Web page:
BEIRUT: Parliament’s Committee for Public Works, Transportation, Energy and Water Tuesday discussed a new public transportation plan aimed at easing traffic jams in Beirut and suburbs by circulating 250 buses and building a railway to the north.
“This is not the first time that we considered a plan for improving public transportation, but traffic problems and difficulty of circulation in Beirut and its outskirts have exacerbated to a point beyond anyone’s tolerance, making it a priority after water and electricity,” said the head of the committee, Future Bloc MP Mohammad Qabbani.
Qabbani said the unstable political situation and shaky finances had so far delayed the endorsement of a public transportation strategy, which he said should be instituted in parallel with the new traffic law.
He pointed out that the Public Works Ministry, Beirut’s municipality and the Council of Development and Reconstruction had each prepared its own study to improve public transportation to resolve the traffic problems.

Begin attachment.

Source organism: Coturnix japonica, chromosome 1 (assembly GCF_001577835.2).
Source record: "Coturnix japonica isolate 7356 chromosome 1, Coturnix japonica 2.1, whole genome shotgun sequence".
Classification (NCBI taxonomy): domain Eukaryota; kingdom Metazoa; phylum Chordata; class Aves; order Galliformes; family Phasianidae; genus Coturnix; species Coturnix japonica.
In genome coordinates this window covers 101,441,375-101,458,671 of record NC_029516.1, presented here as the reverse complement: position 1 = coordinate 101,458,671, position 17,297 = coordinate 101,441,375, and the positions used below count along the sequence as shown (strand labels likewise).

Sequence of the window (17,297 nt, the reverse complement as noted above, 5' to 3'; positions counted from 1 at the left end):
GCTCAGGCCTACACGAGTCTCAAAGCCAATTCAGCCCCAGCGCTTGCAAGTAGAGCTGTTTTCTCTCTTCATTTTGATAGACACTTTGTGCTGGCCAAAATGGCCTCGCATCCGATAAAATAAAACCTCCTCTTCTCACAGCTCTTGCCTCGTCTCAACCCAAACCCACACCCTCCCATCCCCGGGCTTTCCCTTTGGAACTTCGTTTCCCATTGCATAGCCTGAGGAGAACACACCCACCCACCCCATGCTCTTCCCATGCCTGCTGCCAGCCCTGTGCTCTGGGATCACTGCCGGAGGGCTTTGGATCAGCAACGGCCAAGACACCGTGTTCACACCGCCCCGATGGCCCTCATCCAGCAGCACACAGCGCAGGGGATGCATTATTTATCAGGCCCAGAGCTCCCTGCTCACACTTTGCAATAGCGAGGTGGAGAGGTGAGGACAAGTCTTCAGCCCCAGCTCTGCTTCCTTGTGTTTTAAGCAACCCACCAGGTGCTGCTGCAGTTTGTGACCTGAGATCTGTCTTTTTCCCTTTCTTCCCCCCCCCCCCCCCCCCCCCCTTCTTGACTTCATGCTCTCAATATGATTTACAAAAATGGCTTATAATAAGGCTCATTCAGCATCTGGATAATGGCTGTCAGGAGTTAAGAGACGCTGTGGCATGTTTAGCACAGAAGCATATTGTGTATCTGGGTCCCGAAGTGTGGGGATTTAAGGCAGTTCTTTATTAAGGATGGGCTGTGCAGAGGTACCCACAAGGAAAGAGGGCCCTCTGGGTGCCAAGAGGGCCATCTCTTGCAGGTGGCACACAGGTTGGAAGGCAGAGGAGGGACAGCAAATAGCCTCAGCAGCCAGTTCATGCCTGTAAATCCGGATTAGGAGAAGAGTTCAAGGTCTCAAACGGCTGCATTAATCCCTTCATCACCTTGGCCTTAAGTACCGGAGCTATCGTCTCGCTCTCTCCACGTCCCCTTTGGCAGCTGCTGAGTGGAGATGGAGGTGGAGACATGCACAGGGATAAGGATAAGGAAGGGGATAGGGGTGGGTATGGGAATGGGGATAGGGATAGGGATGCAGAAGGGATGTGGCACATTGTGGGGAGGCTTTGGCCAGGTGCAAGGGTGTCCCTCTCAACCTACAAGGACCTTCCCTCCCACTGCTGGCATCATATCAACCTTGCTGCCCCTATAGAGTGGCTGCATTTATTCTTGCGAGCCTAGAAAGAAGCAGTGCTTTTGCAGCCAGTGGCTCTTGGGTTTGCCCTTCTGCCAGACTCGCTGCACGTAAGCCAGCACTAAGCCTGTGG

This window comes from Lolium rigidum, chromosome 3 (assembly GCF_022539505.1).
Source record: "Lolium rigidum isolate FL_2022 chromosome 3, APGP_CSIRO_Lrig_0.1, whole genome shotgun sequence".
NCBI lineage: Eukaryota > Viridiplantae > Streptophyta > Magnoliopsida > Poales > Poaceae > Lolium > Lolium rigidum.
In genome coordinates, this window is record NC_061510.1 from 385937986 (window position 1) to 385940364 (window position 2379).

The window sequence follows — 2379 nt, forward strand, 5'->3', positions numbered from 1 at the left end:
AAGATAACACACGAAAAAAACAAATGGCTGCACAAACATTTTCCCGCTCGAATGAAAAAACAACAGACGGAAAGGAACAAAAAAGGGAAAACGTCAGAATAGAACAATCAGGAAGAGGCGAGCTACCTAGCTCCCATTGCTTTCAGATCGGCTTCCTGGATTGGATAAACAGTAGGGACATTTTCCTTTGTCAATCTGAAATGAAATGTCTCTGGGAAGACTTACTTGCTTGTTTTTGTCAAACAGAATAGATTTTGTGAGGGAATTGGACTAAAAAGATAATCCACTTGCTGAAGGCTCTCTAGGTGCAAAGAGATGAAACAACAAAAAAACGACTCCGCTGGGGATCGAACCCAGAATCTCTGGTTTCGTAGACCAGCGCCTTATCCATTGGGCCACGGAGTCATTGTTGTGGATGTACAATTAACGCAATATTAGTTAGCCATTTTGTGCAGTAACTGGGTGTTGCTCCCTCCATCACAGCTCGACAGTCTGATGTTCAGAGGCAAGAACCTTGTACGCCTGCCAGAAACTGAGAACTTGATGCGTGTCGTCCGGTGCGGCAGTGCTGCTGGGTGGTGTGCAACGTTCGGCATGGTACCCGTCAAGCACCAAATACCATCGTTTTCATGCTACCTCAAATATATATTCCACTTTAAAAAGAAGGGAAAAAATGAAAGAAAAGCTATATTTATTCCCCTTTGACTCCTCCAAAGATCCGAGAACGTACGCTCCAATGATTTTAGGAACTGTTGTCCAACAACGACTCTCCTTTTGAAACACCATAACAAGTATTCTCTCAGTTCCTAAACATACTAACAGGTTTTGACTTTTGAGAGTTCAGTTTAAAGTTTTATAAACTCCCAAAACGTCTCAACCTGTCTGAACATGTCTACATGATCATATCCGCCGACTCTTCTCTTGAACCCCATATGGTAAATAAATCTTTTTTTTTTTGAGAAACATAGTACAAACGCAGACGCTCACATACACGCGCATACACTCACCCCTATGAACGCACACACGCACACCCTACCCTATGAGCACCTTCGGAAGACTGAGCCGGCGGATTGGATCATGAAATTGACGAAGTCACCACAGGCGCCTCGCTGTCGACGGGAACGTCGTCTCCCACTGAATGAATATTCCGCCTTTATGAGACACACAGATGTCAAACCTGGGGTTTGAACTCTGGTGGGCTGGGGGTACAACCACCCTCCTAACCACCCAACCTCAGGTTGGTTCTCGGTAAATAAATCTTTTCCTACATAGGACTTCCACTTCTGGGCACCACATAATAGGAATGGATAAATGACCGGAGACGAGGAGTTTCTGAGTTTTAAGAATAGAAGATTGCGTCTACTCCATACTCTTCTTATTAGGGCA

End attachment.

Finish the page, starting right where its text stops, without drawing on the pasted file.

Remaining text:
“It is crucial that all these institutions discuss their proposals and coordinate efforts in order to reach the best solutions,” Qabbani said.
He said that under the proposed plan put forward by the ministry, 200 buses would operate on 20 lines to serve Beirut and its suburbs, while 50 others would link the capital to the main cities in the various governorates, namely Tripoli, Sidon and Chtaura.
The plan also calls for 911 bus stops, including 310 inside Beirut, which would be equipped with message signs to keep users informed about any delays or changes in schedule. The buses will operate between 6 a.m. and midnight in the first phase.
Qabbani said the strategy targeted traffic problems at the northern entrance of Beirut, proposing the establishment of a railway for the transportation of people and goods between central Beirut and Maameltein.
The project will be managed by three private operators.